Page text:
Philosophy and Philosophy Of
The 1986 Philosophical Lecture to the British Academy
Fellow of Merton College, Oxford
The teaching of philosophy to the young has long been a matter of dispute. In my own University of Oxford we never allow an undergraduate to study philosophy alone, but insist that if he wants to read philosophy he must also read something else, arguing that it is good for the young to be kept sane, and after having been stuffed with nonsense in one tutorial to go and be brought down to earth again in the other; and to learn that in spite of metaphysical doubts about the reality of the past, it is none the less possible to work out the causes of the Peloponnesian War, and that Berkeleyan doubts about the existence of fields leave working physicists profoundly unworried. We look with unenthusiasm at the former Moral Sciences Tripos in The Other Place, where they read nothing but philosophy, and simply go round in circles following one another's entailments, unfertilised and unstimulated by any experience of any other subject. No wonder, we think, that our graduates prove themselves to be such wise men of the world that they are deemed worthy to hold important positions in the Civil Service, the Press, the Benches, and in Parliament. Cambridge sees it differently, and notes that while Oxford has been very good at producing non-philosophers, it has produced no school like that of the Cambridge Platonists, nor any individuals to equal Moore, Russell, or Wittgenstein; and concludes that pure philosophy, unsullied by any extraneous subject, is the proper study for those who wish to philosophize well.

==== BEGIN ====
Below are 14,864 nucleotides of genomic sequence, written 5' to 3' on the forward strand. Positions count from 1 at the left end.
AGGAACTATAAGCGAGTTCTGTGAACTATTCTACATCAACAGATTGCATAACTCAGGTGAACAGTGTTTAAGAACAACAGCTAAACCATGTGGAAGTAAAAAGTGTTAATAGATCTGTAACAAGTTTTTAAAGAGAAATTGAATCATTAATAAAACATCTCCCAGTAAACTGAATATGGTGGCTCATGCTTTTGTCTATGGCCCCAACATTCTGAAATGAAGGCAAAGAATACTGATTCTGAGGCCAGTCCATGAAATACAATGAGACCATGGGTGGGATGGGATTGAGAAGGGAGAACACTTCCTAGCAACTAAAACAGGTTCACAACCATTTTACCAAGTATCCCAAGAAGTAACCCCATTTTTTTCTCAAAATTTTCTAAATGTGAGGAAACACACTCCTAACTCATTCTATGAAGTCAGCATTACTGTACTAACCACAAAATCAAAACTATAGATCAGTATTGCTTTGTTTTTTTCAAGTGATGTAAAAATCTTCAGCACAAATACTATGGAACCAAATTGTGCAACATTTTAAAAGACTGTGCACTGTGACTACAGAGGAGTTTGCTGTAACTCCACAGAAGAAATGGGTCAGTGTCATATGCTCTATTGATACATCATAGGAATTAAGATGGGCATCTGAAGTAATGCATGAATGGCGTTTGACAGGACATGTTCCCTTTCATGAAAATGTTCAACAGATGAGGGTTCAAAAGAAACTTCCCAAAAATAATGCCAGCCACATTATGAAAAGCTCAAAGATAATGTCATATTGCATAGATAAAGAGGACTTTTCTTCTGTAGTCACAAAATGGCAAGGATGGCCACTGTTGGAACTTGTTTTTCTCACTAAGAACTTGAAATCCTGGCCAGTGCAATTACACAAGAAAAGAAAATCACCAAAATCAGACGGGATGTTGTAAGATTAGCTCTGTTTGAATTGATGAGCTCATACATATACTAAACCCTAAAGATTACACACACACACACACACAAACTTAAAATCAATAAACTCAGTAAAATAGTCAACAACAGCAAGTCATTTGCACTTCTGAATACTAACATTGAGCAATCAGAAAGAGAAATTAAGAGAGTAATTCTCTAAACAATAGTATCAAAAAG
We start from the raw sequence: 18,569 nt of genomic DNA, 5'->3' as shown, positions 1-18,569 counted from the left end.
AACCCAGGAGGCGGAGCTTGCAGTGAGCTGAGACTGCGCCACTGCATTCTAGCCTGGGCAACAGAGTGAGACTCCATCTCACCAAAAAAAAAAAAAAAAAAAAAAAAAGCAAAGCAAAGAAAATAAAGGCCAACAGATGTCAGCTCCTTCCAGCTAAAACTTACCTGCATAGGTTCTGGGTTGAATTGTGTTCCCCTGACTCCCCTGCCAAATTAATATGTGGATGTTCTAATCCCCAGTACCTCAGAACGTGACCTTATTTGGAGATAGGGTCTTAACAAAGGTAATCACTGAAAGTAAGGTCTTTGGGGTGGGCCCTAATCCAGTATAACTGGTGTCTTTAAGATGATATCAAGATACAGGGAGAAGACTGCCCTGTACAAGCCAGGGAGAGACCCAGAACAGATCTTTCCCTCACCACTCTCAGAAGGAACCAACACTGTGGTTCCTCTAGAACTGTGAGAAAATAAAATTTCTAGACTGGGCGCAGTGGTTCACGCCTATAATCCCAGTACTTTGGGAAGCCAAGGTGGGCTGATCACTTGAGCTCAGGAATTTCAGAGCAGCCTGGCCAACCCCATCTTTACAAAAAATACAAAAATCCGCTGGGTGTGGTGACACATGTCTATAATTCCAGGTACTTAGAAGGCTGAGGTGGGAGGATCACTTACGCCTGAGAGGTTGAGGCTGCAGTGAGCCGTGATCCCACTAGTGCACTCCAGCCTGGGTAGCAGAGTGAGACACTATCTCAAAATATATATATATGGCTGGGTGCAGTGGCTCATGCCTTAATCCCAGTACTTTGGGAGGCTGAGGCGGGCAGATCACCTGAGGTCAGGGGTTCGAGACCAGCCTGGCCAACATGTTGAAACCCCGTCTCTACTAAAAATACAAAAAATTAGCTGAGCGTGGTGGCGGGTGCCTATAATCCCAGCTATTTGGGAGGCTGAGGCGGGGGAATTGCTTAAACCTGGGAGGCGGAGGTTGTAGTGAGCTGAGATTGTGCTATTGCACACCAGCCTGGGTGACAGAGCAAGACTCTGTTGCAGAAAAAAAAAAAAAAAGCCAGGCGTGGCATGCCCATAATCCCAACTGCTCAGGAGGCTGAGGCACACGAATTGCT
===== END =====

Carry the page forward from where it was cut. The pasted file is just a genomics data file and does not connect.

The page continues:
There is a corresponding conflict about the nature of philosophy within philosophy itself. On the one side, the Oxford side, philosophy is thought to arise from reflection, very largely reflection on other intellectual activities. We talk, we conduct scientific experiments, we do mathematics, we deliberate, we go to law, and we debate public policy; and in thinking about these activities we develop a philosophy of language, of science, of mathematics, and the like. The problems these particular branches of philosophy address come from subjects that are themselves not necessarily philosophical, but in attempting to answer them we are led to general problems not confined to any one branch of philosophy, general problems which constitute the central core of philosophy. But that central core needs, and has greatly benefited from, the philosophies of this and that particular subject. They provide the input. Philosophy, we sometimes say, is thought about thought. And we cannot think about thought unless we sometimes think thoughts not themselves about thought but about something else.